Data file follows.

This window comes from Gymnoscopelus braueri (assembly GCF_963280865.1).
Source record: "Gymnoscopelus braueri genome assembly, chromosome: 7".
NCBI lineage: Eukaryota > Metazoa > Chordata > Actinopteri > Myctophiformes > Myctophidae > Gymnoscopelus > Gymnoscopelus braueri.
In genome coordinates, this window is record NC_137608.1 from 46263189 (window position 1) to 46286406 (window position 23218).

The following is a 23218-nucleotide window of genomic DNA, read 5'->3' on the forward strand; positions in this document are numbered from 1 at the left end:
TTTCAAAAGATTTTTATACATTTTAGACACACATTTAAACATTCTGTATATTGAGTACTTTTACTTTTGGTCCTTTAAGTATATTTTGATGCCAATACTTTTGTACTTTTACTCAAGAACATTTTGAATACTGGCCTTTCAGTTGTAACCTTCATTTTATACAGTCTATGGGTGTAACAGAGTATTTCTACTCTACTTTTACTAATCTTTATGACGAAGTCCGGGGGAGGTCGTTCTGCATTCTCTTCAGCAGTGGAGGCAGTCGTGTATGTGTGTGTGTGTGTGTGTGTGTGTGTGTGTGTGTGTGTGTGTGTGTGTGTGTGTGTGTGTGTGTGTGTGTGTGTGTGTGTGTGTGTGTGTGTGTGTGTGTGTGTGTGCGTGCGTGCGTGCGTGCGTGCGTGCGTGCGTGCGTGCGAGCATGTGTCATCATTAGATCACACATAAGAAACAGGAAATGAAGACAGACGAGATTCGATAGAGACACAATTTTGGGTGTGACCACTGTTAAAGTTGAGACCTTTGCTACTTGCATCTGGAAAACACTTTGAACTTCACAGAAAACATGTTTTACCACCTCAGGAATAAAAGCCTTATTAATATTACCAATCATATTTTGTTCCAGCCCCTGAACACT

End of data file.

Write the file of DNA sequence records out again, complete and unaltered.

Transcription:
This window comes from Gymnoscopelus braueri (assembly GCF_963280865.1).
Source record: "Gymnoscopelus braueri genome assembly, chromosome: 7".
NCBI lineage: Eukaryota > Metazoa > Chordata > Actinopteri > Myctophiformes > Myctophidae > Gymnoscopelus > Gymnoscopelus braueri.
In genome coordinates, this window is record NC_137608.1 from 46263189 (window position 1) to 46286406 (window position 23218).

The following is a 23218-nucleotide window of genomic DNA, read 5'->3' on the forward strand; positions in this document are numbered from 1 at the left end:
TTTCAAAAGATTTTTATACATTTTAGACACACATTTAAACATTCTGTATATTGAGTACTTTTACTTTTGGTCCTTTAAGTATATTTTGATGCCAATACTTTTGTACTTTTACTCAAGAACATTTTGAATACTGGCCTTTCAGTTGTAACCTTCATTTTATACAGTCTATGGGTGTAACAGAGTATTTCTACTCTACTTTTACTAATCTTTATGACGAAGTCCGGGGGAGGTCGTTCTGCATTCTCTTCAGCAGTGGAGGCAGTCGTGTATGTGTGTGTGTGTGTGTGTGTGTGTGTGTGTGTGTGTGTGTGTGTGTGTGTGTGTGTGTGTGTGTGTGTGTGTGTGTGTGTGTGTGTGTGTGTGTGTGTGTGTGTGTGCGTGCGTGCGTGCGTGCGTGCGTGCGTGCGTGCGTGCGAGCATGTGTCATCATTAGATCACACATAAGAAACAGGAAATGAAGACAGACGAGATTCGATAGAGACACAATTTTGGGTGTGACCACTGTTAAAGTTGAGACCTTTGCTACTTGCATCTGGAAAACACTTTGAACTTCACAGAAAACATGTTTTACCACCTCAGGAATAAAAGCCTTATTAATATTACCAATCATATTTTGTTCCAGCCCCTGAACACT